Sarah Burgan, Master’s degree candidate in the Martin lab (USF Integrative Biology), was recently awarded an Animal Behavior Society student research grant for her studies on house sparrows. Sarah’s proposal was titled "Repeated Parasite Exposure: Implications for Host Defense Strategy and Transmission." The aim of her research is to investigate the defense strategies (i.e., resistance and tolerance) of house sparrows upon exposure to West Nile virus. By connecting physiological processes within hosts to their competence to transmit parasites, she believes that researchers may better understand the influence of individual hosts on population- and community-level disease dynamics. A reviewer of Sarah’s application wrote: “The ABS student grant proposal entitled “Repeated parasite exposure: implications for host defense strategy and transmission” has significant broad implications in two areas: 1) it concerns the impact of the interaction of disease tolerance and resistance at different levels of biological structure --the individual host and the population as a virus reservoir; and 2) it concerns a significant disease threat to less tolerant bird species as well as a humans. These two points were succinctly reviewed as well as the background of the relevant organisms and virus making this integrative biology study proposal interesting to read. The experimental procedure is clearly indicated including how the threshold and resistance will be measured by specific parameters concerning physiology. The predictions and rationale for the predictions are clearly stated for the measured parameters. It was good to see the thought that was put into the statistical analysis beforehand.” Congratulations, Sarah!
Humans are altering the distribution of species by changing the climate and disrupting biotic interactions and dispersal. A fundamental hypothesis in spatial ecology suggests that these effects are scale dependent; biotic interactions should shape distributions at local scales, whereas climate should dominate at regional scales. If so, common single-scale analyses might misestimate the impacts of anthropogenic modifications on biodiversity and the environment. However, large-scale datasets necessary to test these hypotheses have not been available until recently. Authors Jeremy Cohen, (USF Integrative Biology), David Civitello, (USF Integrative Biology), Amber Brace, (USF Integrative Biology), Erin Feichtinger, (USF Integrative Biology), C. Nicole Ortega, (USF Integrative Biology), Jason Richardson, (USF Integrative Biology), Erin Sauer, (USF Integrative Biology), Xuan Liub, (Chinese Acad. of Sciences, Beijing, CN) and Jason Rohr (USF Integrative Biology) conducted a cross-continental, cross-scale (almost five orders of magnitude) analysis of the influence of biotic and abiotic processes and human population density on the distribution of three emerging pathogens: the amphibian chytrid fungus implicated in worldwide amphibian declines and West Nile virus and the bacterium that causes Lyme disease (Borrelia burgdorferi), which are responsible for ongoing human health crises. In all three systems, the authors show that biotic factors were significant predictors of pathogen distributions in multiple regression models only at local scales (~102-103km2), whereas climate and human population density always were significant only at relatively larger, regional scales (usually >104km2). Spatial autocorrelation analyses revealed that biotic factors were more variable at smaller scales, whereas climatic factors were more variable at larger scales, as is consistent with the prediction that factors should be important at the scales at which they vary the most. Finally, no single scale could detect the importance of all three categories of processes. These results highlight that common single-scale analyses can misrepresent the true impact of anthropogenic modifications on biodiversity and the environment. Their study is published in the journal PNAS.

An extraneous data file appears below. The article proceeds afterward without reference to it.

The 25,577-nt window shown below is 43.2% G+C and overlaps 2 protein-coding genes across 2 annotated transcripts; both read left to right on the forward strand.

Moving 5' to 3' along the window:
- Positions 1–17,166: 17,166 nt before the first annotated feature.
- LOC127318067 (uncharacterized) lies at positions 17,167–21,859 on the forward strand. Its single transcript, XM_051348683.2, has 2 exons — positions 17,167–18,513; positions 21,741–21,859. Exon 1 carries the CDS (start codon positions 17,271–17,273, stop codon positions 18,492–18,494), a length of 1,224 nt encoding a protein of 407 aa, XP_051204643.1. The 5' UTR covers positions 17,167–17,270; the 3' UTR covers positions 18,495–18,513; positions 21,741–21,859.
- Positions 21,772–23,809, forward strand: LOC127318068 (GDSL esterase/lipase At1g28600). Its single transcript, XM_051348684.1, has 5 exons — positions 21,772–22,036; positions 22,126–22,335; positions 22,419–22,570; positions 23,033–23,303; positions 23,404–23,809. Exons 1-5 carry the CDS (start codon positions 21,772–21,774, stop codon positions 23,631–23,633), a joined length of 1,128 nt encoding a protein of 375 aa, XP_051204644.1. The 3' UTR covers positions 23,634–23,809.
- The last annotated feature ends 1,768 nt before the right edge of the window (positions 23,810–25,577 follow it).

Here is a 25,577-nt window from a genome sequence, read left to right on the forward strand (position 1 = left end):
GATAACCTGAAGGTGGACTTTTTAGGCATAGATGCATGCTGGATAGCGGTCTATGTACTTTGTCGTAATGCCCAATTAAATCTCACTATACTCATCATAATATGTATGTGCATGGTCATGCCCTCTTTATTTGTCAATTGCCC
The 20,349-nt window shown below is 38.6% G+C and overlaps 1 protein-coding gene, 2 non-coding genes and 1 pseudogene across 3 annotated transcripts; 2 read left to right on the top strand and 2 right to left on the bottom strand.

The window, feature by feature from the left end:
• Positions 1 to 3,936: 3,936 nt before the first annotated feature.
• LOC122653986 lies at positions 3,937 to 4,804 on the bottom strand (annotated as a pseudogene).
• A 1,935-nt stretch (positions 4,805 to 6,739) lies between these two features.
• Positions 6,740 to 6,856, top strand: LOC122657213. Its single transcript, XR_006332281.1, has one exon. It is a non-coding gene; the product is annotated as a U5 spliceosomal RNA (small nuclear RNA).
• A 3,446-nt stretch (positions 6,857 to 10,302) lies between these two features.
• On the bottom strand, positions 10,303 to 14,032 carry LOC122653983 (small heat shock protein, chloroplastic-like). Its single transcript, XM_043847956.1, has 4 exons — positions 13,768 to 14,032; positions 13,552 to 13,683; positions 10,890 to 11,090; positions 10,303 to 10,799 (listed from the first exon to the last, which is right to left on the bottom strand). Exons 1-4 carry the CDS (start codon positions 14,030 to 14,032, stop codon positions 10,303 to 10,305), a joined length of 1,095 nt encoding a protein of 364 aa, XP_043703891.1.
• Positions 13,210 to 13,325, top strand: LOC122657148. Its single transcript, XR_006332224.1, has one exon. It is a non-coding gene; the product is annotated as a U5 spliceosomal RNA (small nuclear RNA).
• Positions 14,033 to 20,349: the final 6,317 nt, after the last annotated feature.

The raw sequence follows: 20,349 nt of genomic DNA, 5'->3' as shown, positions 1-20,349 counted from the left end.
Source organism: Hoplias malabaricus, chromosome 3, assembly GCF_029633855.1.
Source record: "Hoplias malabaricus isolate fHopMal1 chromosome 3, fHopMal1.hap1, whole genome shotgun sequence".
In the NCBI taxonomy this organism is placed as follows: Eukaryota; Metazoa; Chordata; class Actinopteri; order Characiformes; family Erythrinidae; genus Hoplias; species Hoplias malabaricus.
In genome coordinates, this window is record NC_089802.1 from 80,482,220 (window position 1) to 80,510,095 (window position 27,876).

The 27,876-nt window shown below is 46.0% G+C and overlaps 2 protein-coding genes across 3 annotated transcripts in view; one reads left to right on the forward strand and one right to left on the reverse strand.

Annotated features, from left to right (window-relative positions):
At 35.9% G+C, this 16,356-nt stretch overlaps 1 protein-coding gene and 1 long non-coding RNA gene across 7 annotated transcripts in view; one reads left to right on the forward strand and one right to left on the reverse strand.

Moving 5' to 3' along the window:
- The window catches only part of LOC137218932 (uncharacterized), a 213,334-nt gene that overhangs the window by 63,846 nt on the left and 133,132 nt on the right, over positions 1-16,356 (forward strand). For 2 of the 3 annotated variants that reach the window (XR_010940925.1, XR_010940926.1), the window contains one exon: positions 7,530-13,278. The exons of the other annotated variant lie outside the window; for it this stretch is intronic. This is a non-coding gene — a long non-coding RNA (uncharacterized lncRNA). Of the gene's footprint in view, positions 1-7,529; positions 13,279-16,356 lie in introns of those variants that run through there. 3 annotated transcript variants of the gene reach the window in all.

In January Stephanie Gervasi, Sarah Burgan, Nathan Burkett-Cadena, Aaron Schrey, Hassan Hassan, Tom Unnasch and Lynn (Marty) Martin presented a talk titled “Vector preferences and host defenses in the West Nile virus system: A role for avian stress hormones?” at the annual meeting of the Society for Integrative and Comparative Biology in Portland, Oregon. Their research showed that significantly more blood was taken by mosquitos from birds that exhibited stress than birds not expressing stress hormones in their blood. Their studies went on to show that mosquitos fed on blood from birds under stress lay more eggs, and lay them more quickly after feeding, implying that mosquitos feeding on stressed populations of animals produce larger populations of mosquitos more rapidly, spreading disease more rapidly. Read more about their research here.
CONGRATULATIONS TO OUR FALL 2015 GRADUATES!
Christy Foust - Ph.D. (Richards/Harwood labs)
Nate Goddard - Ph.D. (Crisman lab)
Samantha Wilber - M.S. (McCoy/Mushinsky lab)
We wish you all the best in the future, and great success along the way!